Gez, who fought inter-battalion bouts with little training in the Army, was keen to test himself in the discipline.
The event, one of many by WCB across the country, raised thousands of pounds for charity including from 40 people paying £2,000 between them to watch his fight, which was one of 18.
“I was frustrated, because every time I attacked, he was hugging me,” said Gez.
“I think I’m going to do it again and fight someone I don’t know, because it turned into a bit more of a brawl than a boxing match,” he said.
“I’ve fought people I know before. I fought six people (in the Army) and knew most of them, but on this occasion during the fight I just didn’t know how to act.
“I think if I had fought someone else on that night I would have won because I had sparred with them all and I thought I could beat them.”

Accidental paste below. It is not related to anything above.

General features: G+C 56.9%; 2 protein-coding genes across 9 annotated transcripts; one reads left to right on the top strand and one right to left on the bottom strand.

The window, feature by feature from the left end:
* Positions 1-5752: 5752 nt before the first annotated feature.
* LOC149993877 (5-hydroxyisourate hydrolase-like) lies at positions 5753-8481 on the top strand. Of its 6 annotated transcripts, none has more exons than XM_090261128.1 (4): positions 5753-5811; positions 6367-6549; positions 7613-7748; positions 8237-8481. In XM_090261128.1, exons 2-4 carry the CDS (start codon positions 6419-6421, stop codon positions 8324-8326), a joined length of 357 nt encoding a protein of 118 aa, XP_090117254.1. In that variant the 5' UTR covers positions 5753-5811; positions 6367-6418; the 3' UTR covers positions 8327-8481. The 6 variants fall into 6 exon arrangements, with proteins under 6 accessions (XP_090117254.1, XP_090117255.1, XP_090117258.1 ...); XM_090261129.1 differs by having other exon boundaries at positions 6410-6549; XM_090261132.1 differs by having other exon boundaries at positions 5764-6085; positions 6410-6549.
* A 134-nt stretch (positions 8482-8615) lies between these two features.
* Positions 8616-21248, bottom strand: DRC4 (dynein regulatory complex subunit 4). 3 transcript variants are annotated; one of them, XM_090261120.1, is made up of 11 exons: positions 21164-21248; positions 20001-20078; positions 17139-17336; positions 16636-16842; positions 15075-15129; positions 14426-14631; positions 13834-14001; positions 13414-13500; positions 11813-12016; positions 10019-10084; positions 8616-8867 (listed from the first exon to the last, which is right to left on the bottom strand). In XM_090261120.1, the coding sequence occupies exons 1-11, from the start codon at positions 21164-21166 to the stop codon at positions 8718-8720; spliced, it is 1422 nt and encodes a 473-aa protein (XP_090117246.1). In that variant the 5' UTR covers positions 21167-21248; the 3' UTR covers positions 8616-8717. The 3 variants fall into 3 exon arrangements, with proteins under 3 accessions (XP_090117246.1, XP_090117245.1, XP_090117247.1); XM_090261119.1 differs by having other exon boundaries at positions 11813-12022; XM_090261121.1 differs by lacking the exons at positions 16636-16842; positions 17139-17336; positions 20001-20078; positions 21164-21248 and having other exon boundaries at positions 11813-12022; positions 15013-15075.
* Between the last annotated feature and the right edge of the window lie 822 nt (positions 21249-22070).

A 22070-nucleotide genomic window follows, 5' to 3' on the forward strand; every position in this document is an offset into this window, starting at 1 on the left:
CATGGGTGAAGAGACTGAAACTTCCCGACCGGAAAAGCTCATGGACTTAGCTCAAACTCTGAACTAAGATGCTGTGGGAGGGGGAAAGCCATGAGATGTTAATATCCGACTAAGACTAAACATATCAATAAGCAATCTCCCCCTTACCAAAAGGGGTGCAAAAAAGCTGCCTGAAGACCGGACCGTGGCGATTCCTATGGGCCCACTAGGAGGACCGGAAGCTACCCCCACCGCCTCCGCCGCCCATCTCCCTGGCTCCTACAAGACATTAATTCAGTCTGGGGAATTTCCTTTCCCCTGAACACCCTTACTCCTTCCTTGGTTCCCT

Nonetheless, Gez enjoyed being part of the 18-fight occasion and raising money for Cancer Research.
He will now assess whether he could do the next eight-week training block programme scheduled by [White Collar Boxing] or whether he will come back to it at a later date.
“I’ve got to see about pre-season at Oakwood first,” said the utility player who mostly plays in defence these days but can also play as a forward. “We’ve got quite a good team and there’s competition for places.”
For now, on top of any football training, it is back to work with Oakwood FC pair Darren and Toby Tidey and Right Build, working on commercial and residential maintenance projects as either a one-off project or part of a contract.